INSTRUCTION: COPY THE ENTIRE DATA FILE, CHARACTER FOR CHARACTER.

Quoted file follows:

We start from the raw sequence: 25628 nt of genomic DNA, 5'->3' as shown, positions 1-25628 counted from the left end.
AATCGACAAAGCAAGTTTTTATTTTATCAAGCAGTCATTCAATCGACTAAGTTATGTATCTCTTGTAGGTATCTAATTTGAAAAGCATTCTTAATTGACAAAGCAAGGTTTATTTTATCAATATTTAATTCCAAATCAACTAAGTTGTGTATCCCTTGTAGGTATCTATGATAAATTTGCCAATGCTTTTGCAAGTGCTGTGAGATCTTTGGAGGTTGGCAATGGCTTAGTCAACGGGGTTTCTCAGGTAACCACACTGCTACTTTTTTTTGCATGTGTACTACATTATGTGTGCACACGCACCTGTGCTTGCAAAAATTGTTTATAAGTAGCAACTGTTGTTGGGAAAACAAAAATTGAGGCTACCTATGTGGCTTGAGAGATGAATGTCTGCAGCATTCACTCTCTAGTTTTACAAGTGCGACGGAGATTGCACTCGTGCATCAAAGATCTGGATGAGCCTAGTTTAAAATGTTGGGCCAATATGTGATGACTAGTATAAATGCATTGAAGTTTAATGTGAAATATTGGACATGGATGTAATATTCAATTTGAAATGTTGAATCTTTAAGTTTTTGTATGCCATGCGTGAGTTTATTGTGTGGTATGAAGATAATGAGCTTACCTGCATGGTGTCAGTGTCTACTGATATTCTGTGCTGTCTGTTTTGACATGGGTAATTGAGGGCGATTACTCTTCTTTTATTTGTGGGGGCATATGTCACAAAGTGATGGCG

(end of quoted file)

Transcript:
We start from the raw sequence: 25628 nt of genomic DNA, 5'->3' as shown, positions 1-25628 counted from the left end.
AATCGACAAAGCAAGTTTTTATTTTATCAAGCAGTCATTCAATCGACTAAGTTATGTATCTCTTGTAGGTATCTAATTTGAAAAGCATTCTTAATTGACAAAGCAAGGTTTATTTTATCAATATTTAATTCCAAATCAACTAAGTTGTGTATCCCTTGTAGGTATCTATGATAAATTTGCCAATGCTTTTGCAAGTGCTGTGAGATCTTTGGAGGTTGGCAATGGCTTAGTCAACGGGGTTTCTCAGGTAACCACACTGCTACTTTTTTTTGCATGTGTACTACATTATGTGTGCACACGCACCTGTGCTTGCAAAAATTGTTTATAAGTAGCAACTGTTGTTGGGAAAACAAAAATTGAGGCTACCTATGTGGCTTGAGAGATGAATGTCTGCAGCATTCACTCTCTAGTTTTACAAGTGCGACGGAGATTGCACTCGTGCATCAAAGATCTGGATGAGCCTAGTTTAAAATGTTGGGCCAATATGTGATGACTAGTATAAATGCATTGAAGTTTAATGTGAAATATTGGACATGGATGTAATATTCAATTTGAAATGTTGAATCTTTAAGTTTTTGTATGCCATGCGTGAGTTTATTGTGTGGTATGAAGATAATGAGCTTACCTGCATGGTGTCAGTGTCTACTGATATTCTGTGCTGTCTGTTTTGACATGGGTAATTGAGGGCGATTACTCTTCTTTTATTTGTGGGGGCATATGTCACAAAGTGATGGCG